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Feb 9, 2019 | General News

Late JB Danquah Wife Accuses CID Man of Forcing Marriage Proposals On Her

Late JB Danquah Wife Accuses CID Man of Forcing Marriage Proposals On Her

Ivy Heward Mills, the wife of murdered Member of Parliament (MP), JB-Danquah Adu has accused the Criminal Investigation Department (CID) of the Ghana Police Service of sexual harassment.

She made this shocking revelation in a post on her Facebook page alleging that an officer asked her if she wears waist beads, a question she felt was completely unrelated to the subject of the investigations.

To top it all, she said one officer, who is married had the audacity to call her on phone and tried to convince her to marry him.

“I have been summoned to the Police HQ on countless occasions and subjected to what I would casually describe as 'the act of scrubbing a fresh wound with Himalayan rock salt' and topped up with a million and one questions including, to my shock, a very gleeful. “so madam do you wear waist beads?” in a meeting room populated by a men only CID team who perhaps thought it was their birthright to get familiar with what’s in every woman’s underwear!”

“And if you think that’s inappropriate, try that Sunday morning when one of those men; a man at the helm of investigating my husband’s murder, thought it sensible to muster the sheer unadorned temerity, call me and tell me how beautiful/sexy he thinks I am and give me reasons why I must marry him; an already married man. Yes, he had the audacity… and this was the head of a certain significant unit at the CID… and I’m supposed to trust that they did a great job? May God forgive him,” her post said.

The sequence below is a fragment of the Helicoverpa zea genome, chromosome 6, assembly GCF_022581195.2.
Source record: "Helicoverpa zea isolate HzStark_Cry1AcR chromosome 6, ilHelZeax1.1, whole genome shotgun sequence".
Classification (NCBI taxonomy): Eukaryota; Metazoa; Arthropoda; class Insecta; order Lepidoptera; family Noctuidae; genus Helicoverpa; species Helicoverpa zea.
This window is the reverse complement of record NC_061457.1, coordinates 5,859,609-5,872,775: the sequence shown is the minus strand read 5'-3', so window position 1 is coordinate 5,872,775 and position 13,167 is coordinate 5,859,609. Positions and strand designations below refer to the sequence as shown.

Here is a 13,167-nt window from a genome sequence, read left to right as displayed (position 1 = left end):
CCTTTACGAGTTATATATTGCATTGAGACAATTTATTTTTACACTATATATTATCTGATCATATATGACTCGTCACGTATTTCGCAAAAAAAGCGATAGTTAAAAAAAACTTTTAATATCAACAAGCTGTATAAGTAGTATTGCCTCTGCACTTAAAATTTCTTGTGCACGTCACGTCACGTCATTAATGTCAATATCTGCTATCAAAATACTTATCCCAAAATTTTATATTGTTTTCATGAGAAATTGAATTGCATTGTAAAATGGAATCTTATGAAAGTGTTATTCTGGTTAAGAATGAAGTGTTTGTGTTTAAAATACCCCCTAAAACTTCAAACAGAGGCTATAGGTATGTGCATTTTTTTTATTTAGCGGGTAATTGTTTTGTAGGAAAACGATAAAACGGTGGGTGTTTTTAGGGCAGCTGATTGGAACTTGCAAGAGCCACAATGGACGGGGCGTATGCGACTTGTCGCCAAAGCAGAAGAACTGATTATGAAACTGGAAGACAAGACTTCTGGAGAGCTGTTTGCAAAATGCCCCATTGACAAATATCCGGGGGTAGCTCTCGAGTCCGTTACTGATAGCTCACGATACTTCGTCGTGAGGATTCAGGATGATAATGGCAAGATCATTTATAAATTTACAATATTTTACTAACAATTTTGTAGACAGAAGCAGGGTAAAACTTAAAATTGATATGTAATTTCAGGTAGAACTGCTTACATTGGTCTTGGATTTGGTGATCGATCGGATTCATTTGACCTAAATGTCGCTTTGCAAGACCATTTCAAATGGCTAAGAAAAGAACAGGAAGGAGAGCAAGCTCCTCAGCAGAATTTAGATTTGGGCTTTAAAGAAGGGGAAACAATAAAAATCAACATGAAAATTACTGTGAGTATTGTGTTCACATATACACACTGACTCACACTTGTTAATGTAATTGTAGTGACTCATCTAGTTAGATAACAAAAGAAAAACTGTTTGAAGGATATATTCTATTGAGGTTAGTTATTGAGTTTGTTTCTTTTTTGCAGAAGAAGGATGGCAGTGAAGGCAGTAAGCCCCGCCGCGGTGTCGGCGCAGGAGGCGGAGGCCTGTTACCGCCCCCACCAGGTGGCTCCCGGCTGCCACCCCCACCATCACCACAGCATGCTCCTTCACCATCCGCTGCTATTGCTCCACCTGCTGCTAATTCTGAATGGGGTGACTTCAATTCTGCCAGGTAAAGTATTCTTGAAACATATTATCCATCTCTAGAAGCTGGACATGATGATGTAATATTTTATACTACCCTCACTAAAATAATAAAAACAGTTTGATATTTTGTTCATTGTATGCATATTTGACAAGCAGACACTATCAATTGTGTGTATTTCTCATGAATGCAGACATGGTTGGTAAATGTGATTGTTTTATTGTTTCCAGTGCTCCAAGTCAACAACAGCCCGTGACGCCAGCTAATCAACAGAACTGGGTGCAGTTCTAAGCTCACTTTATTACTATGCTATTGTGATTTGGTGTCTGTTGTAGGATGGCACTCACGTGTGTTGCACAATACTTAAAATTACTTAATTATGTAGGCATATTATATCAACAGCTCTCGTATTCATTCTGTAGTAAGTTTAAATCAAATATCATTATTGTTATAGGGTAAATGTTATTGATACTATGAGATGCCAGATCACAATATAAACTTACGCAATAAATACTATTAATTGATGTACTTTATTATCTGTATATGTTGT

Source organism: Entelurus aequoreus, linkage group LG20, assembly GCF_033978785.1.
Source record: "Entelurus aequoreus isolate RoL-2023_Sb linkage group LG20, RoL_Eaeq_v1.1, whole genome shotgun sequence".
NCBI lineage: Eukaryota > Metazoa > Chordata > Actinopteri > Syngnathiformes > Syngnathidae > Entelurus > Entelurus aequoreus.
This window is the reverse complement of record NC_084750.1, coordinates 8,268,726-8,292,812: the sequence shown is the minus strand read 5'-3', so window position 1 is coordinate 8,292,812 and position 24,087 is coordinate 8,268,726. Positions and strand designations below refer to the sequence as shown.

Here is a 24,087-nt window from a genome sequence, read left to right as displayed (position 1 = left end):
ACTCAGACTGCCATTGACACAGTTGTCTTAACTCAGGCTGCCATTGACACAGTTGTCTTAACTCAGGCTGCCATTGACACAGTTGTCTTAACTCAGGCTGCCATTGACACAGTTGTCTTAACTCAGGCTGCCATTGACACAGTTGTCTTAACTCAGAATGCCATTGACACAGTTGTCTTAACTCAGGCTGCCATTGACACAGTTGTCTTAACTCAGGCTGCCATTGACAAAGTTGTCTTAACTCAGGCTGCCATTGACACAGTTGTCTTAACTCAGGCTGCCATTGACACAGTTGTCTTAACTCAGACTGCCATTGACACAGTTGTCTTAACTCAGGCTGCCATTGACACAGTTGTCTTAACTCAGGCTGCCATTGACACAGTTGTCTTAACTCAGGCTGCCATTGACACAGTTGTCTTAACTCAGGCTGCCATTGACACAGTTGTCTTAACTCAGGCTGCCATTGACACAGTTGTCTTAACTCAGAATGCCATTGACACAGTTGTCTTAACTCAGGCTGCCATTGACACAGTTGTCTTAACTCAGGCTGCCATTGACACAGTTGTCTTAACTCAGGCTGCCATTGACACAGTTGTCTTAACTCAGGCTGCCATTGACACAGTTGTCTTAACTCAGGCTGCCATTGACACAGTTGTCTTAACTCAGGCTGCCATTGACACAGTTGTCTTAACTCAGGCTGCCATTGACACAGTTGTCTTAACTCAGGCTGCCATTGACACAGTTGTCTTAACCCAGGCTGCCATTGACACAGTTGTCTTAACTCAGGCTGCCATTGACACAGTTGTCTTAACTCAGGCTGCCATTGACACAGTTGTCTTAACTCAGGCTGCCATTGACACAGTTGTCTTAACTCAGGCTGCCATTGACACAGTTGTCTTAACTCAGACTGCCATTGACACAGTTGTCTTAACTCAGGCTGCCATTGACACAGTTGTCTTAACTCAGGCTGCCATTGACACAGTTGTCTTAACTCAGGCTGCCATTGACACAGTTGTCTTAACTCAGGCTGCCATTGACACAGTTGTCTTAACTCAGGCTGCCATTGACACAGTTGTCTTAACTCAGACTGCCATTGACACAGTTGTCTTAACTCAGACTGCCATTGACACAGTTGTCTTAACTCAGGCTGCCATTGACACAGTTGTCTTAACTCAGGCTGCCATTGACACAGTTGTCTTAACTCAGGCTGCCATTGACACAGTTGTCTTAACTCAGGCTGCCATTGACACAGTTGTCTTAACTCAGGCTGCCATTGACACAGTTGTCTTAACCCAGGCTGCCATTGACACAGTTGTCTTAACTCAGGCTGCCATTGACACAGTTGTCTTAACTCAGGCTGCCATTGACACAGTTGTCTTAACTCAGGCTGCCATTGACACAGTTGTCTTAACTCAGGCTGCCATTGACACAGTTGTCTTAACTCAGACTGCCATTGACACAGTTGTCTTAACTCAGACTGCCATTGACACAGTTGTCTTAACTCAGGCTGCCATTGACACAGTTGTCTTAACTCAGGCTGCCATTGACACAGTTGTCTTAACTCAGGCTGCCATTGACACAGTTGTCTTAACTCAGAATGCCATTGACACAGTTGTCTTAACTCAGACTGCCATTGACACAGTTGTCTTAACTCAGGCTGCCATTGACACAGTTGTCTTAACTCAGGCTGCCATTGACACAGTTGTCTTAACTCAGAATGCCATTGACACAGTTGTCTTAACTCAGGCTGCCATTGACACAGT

Ivy Mills also bemoaned how the Police service has delayed in ensuring justice is meted out to those connected to her husband's killing.

She made reference to the assassination of a British politician, Jo Cox, whose killer was convicted and jailed within five months after his assassination.

"It took five months for Jo Cox's assailant to be apprehended, prosecuted and convicted. three years ago, the Ghanaian police assured me they will apprehend the murderer ASAP. Within three days, they had done just that and given me hope for justice. Thirty-six months later (three bad years and over seven times the number of months the UK took to resolve the case of Jo Cox's murder), we are still watching 'comedies', previews and the 'cine' (movie/show) is yet to start.

The former Member of Parliament for Abuakwa North constituency, Joseph Boakye Danquah Adu was assassinated in his home three years ago.

We are yet to witness justice meted out to the killers involved in his murder.

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